One Chinese manager has been killed and two injured at a copper mine in Zambia where 11 local workers were shot in 2010. From The Wall Street Journal:
Scores of irate coal miners on Saturday attacked their supervisors after complaining that their employer had failed to pay them the recently revised minimum wage. Wu Shengzai, 50 years old, was killed after he was hit with a mining trolley truck pushed by rioting miners.
Two other injured Chinese managers at Collum, located 200 miles south of the Zambian capital of Lusaka, were airlifted Sunday for treatment in Lusaka, according to Rayford Mbulu, Zambia’s deputy labor minister. Mr. Mblulu said Zambia’s minister of labor, Fackson Shamenda, had traveled to the mine site on Sunday with a team of investigators to establish what exactly happened. Details of the investigation haven’t been released.
Last September, Zambia elected a new president, Michael Sata, who had campaigned against what he called the corrupting influence of Chinese investment. The Financial Times’ beyondbrics blog put Sunday’s killing into this political context, quoting The New Scramble for Africa author Padraig Carmody:
“Sata wants to re-position Zambia towards the west, but has had to moderate his stance because China is so important to Zambia in terms of trade and investment. He appears very conscious of the need to be diplomatic – his first visitor after the election was the Chinese ambassador.”
Accordingly, the government has played down political aspects of the violence at Collum, with labour minister Shamenda referring to those involved as merely “a bunch of criminals who took advantage of the disturbance.” He explained that the higher minimum wage does not apply directly to unionised workers like those at the mine, except as a guide to their own subsequent salary negotiations. From Voice of America:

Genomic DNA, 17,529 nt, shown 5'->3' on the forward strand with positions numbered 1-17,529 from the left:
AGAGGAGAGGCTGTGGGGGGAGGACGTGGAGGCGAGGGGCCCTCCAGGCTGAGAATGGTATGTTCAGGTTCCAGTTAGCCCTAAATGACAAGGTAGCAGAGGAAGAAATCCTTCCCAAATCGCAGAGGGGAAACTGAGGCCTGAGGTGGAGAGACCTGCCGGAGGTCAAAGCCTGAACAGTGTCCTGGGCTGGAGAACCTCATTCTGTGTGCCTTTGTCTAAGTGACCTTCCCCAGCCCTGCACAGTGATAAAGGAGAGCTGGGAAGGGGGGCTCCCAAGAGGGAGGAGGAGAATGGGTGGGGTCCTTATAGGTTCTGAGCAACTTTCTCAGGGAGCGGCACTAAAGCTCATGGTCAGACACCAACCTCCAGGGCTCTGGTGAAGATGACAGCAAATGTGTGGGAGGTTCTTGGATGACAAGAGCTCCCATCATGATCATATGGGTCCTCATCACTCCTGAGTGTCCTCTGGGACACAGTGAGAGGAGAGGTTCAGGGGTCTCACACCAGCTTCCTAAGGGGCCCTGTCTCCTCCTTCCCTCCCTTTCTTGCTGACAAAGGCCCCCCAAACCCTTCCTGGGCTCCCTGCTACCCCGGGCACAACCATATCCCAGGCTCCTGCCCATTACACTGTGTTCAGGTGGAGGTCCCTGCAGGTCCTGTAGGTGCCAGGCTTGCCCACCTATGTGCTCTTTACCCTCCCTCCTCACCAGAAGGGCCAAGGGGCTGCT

“The law does not cover for those who are represented by the trade unions but, in the same law, it indicates that when unions are negotiating with their employers, they should bear in mind that they should not negotiate below what is the minimum wage. So, these people want to take advantage of that, and that’s how they caused this problem at the mine,” he said.
Sata softened his earlier stance towards China even before gaining office, but Chinese companies in Zambia have still found themselves under increased pressure since his election. Another Chinese copper mine responded to Sata’s victory by giving workers a sudden 85% pay rise, a gesture slightly tarnished by the appearance of two sets of payslips: one with raise and one without, apparently intended for use according to the results of the vote.
Conditions in Zambia’s Chinese-owned mines were the subject of a controversial Human Rights Watch report published last November. Deborah Brautigam hosted both a critique of the report and HRW’s response at her China in Africa: The Real Story blog. For broader discussion from Brautigam of China’s role in Africa, see a recent interview, ‘What is China Doing in Africa?’, and her argument against the motion in an Intelligence² debate, ‘Beware of the Dragon: Africa Should Not Look to China‘, via CDT.